Remember we welcome robust, respectful and insightful debate. We don't welcome abusive or defamatory comments and will de-register those repeatedly making such comments. Our current Comment policy is here.


The Editorial in this weeks (june 11 2013) Straight Furrow
"Straight Furrow has received some truly alarming information about contaminants in palm kernel expeller and, once the Ministry for Primary Industries has responded, it will be published" Editor Jeff Smith
Straight Furrow has been delving into the murky world of PKE imports for a good while now, MPI has been as busy denying anything is wrong with the trade. Reports of monkeys and birds being found in the stuff when it arrives on farm. Reports suggesting soil is being imported along with the expeller. When MPI denied this, it was pointed out, how would they know, the stuff looks like dirt anyway.
PKE is imported from countries with endemic foot and mouth. MPI has some serious questions to answer and the time is NOW

Ministry of Primary Industries. We dont need fluff pieces on how flash we are doing when we have had so many biosecurity failures. May I suggest more time  on  the job of looking out for us, less time counting their chickens.

Extrapolating the current trend is the fault of all forecasters whether they are for weather, house prices or the stock market. Does no one think that China does not have the ability to wean itself off depending on our rural industry by deveoping its own? Joint ventures, Fonterra factories in China and Chinese attempts to purchase NZ farms have one target - transfer of the knowledge to Chinese interests.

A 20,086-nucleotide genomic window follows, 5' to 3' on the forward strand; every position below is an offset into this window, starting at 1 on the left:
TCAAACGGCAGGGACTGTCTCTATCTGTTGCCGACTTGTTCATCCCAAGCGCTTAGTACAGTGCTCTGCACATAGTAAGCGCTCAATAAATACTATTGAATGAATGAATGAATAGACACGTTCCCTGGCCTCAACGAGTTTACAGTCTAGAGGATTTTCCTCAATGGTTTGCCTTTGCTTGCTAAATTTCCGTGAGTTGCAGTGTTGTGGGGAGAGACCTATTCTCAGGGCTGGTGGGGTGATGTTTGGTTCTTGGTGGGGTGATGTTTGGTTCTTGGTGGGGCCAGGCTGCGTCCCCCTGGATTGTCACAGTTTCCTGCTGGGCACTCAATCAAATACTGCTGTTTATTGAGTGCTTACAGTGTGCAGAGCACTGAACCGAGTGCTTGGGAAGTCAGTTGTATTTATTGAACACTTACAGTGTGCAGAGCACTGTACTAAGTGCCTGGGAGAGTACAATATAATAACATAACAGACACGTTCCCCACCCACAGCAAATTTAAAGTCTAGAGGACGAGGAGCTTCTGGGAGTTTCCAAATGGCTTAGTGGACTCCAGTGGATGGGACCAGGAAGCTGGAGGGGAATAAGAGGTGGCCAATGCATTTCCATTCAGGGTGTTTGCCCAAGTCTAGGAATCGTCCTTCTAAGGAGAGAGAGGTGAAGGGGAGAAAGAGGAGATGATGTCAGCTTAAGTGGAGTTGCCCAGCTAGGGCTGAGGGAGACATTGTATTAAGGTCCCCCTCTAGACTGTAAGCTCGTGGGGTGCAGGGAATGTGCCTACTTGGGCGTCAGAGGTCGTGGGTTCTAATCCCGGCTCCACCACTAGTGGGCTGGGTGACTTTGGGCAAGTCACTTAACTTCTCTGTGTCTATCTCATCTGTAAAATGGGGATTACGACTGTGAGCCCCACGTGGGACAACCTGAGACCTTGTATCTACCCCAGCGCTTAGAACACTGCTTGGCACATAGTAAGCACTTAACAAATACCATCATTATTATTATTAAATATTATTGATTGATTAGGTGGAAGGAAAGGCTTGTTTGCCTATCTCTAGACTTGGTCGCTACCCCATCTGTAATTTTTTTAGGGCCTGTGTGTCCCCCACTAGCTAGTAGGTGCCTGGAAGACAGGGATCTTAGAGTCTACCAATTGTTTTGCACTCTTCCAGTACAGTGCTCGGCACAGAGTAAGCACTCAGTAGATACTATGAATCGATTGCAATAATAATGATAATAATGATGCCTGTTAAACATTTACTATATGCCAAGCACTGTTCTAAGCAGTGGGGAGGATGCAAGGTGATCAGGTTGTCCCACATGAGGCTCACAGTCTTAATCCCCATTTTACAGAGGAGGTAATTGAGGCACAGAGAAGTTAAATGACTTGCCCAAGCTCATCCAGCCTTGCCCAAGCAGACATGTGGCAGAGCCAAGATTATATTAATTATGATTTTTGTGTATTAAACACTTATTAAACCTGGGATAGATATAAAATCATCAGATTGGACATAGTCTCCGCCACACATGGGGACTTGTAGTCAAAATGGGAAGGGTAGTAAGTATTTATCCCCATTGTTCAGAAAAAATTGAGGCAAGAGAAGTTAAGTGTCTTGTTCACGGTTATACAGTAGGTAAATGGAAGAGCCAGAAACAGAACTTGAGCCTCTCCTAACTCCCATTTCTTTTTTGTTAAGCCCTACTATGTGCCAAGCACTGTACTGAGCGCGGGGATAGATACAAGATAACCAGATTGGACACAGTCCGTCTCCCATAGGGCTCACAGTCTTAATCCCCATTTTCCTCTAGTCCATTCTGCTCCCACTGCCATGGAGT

Yes Smalltown and Henry Van Der Fonterra was so specific on his warning, one wonders exactly what his experiences were. I would bet Sanlu was not at the forefront of his mind. I got the gist doing business with the chinese was only possible with the farms going ahead. They have taken the best of the genetics on offer. The best of farming techniques on offer. I have heard though the cows only do about 3 years lactation at best, unlike 5 to 8 in NZ. Due to the large quantity of milk they produce, getting in calf again isnt easy, and the volume of milk in the udder roots it. So they will have their problems. However they have the technology now and their country is very very large. If they can find the water and feed, they will rapidly expand the business. In the meantime we rely on their continued support more each day. And when the rug is pulled as it was in May, using MPIs cock up (as an excuse?)... we are going to find ourselves on the rack.

Where is a lot of the extra Milksolids coming from? Increased supplements, that are expensive, so the overall gain is ok for Fonterra, who want as much milk as possible, but not profitable for farmer, unless payout at $8.
Farmers get locked in to complex systems of aiming for 450kg MS and above and become blind to their cost. Most profitable and efficent system seems to be 400kg MS fed mainly on grass and crop. Keep it  simple unless you like unneccessary stress...I know some farmers do!!